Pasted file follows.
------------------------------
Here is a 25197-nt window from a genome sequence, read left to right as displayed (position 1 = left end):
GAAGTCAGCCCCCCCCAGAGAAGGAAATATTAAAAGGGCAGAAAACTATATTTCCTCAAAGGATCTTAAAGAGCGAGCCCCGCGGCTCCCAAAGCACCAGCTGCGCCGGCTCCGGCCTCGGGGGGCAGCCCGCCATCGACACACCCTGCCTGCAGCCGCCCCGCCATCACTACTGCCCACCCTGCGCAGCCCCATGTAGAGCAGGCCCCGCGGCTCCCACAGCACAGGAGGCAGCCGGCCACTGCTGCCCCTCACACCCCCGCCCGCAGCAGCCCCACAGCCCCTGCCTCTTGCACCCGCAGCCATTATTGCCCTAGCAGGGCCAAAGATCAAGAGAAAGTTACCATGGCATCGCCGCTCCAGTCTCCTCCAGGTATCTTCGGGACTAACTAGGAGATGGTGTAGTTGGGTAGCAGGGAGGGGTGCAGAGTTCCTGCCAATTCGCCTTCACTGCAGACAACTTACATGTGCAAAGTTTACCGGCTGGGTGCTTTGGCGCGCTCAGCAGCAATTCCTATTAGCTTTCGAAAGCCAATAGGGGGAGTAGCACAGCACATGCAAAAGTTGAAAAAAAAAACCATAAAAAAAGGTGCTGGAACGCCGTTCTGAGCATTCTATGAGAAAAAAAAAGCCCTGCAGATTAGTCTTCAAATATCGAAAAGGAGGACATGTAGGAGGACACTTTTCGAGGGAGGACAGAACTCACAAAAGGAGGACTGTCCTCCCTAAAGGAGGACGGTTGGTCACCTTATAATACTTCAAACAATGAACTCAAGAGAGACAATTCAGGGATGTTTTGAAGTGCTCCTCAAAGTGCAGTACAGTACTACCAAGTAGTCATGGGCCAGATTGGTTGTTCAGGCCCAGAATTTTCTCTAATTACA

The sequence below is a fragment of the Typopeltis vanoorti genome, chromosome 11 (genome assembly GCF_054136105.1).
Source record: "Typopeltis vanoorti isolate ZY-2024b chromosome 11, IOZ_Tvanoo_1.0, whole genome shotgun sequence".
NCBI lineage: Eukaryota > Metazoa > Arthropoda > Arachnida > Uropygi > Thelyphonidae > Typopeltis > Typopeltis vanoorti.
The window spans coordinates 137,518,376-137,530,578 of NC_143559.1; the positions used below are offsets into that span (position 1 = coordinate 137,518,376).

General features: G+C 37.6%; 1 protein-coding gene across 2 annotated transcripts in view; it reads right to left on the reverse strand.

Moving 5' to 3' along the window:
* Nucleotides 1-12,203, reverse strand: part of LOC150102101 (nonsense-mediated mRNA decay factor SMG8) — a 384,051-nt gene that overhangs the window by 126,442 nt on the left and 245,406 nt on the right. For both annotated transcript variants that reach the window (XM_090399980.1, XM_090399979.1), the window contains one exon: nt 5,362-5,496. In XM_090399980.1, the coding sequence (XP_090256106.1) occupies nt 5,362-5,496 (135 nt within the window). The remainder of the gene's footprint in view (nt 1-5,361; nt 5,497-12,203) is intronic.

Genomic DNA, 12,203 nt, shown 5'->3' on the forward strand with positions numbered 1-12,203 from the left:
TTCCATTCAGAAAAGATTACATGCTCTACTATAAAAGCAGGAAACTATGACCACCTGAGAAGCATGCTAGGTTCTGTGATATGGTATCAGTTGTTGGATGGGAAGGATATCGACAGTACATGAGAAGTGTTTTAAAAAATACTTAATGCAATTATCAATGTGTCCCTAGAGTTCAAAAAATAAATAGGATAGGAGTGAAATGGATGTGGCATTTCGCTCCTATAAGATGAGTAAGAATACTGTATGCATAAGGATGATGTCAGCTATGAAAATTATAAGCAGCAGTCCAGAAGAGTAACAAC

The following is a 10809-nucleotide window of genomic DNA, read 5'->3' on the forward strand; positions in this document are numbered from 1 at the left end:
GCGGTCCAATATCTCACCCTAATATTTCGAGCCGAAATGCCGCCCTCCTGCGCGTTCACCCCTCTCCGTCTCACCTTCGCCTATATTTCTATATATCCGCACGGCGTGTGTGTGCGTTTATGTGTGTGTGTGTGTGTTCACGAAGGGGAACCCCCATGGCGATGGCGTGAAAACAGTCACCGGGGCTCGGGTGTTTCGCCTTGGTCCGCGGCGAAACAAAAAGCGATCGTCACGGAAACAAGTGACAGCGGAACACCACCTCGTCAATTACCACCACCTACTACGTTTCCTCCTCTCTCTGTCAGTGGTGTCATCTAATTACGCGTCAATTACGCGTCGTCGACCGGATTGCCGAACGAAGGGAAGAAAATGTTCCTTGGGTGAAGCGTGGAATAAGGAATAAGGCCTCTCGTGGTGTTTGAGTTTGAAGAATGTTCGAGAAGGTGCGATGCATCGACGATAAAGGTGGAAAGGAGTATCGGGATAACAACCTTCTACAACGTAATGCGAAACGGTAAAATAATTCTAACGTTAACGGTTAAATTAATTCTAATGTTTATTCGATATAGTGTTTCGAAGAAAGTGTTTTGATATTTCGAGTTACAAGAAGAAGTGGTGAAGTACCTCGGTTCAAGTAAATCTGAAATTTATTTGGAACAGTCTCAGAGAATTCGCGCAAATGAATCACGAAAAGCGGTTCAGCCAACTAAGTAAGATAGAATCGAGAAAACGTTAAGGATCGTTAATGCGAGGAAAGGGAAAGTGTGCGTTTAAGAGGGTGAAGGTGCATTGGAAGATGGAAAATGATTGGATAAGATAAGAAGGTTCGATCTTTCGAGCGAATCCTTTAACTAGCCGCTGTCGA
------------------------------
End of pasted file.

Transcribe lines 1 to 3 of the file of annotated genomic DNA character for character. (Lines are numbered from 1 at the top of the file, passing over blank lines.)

Here is a 25197-nt window from a genome sequence, read left to right as displayed (position 1 = left end):
GAAGTCAGCCCCCCCCAGAGAAGGAAATATTAAAAGGGCAGAAAACTATATTTCCTCAAAGGATCTTAAAGAGCGAGCCCCGCGGCTCCCAAAGCACCAGCTGCGCCGGCTCCGGCCTCGGGGGGCAGCCCGCCATCGACACACCCTGCCTGCAGCCGCCCCGCCATCACTACTGCCCACCCTGCGCAGCCCCATGTAGAGCAGGCCCCGCGGCTCCCACAGCACAGGAGGCAGCCGGCCACTGCTGCCCCTCACACCCCCGCCCGCAGCAGCCCCACAGCCCCTGCCTCTTGCACCCGCAGCCATTATTGCCCTAGCAGGGCCAAAGATCAAGAGAAAGTTACCATGGCATCGCCGCTCCAGTCTCCTCCAGGTATCTTCGGGACTAACTAGGAGATGGTGTAGTTGGGTAGCAGGGAGGGGTGCAGAGTTCCTGCCAATTCGCCTTCACTGCAGACAACTTACATGTGCAAAGTTTACCGGCTGGGTGCTTTGGCGCGCTCAGCAGCAATTCCTATTAGCTTTCGAAAGCCAATAGGGGGAGTAGCACAGCACATGCAAAAGTTGAAAAAAAAAACCATAAAAAAAGGTGCTGGAACGCCGTTCTGAGCATTCTATGAGAAAAAAAAAGCCCTGCAGATTAGTCTTCAAATATCGAAAAGGAGGACATGTAGGAGGACACTTTTCGAGGGAGGACAGAACTCACAAAAGGAGGACTGTCCTCCCTAAAGGAGGACGGTTGGTCACCTTATAATACTTCAAACAATGAACTCAAGAGAGACAATTCAGGGATGTTTTGAAGTGCTCCTCAAAGTGCAGTACAGTACTACCAAGTAGTCATGGGCCAGATTGGTTGTTCAGGCCCAGAATTTTCTCTAATTACA

The sequence below is a fragment of the Typopeltis vanoorti genome, chromosome 11 (genome assembly GCF_054136105.1).